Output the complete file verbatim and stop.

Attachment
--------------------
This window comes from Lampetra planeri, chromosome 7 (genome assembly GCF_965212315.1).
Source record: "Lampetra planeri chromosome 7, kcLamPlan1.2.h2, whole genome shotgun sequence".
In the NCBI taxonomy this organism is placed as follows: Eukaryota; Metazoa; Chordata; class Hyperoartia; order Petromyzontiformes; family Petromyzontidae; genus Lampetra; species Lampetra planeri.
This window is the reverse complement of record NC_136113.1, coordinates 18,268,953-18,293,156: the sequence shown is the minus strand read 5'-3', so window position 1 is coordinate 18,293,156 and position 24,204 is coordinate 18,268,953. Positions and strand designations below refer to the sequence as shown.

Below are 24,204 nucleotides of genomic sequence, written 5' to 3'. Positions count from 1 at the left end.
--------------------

This window comes from Lampetra planeri, chromosome 7 (genome assembly GCF_965212315.1).
Source record: "Lampetra planeri chromosome 7, kcLamPlan1.2.h2, whole genome shotgun sequence".
In the NCBI taxonomy this organism is placed as follows: Eukaryota; Metazoa; Chordata; class Hyperoartia; order Petromyzontiformes; family Petromyzontidae; genus Lampetra; species Lampetra planeri.
This window is the reverse complement of record NC_136113.1, coordinates 18,268,953-18,293,156: the sequence shown is the minus strand read 5'-3', so window position 1 is coordinate 18,293,156 and position 24,204 is coordinate 18,268,953. Positions and strand designations below refer to the sequence as shown.

Below are 24,204 nucleotides of genomic sequence, written 5' to 3'. Positions count from 1 at the left end.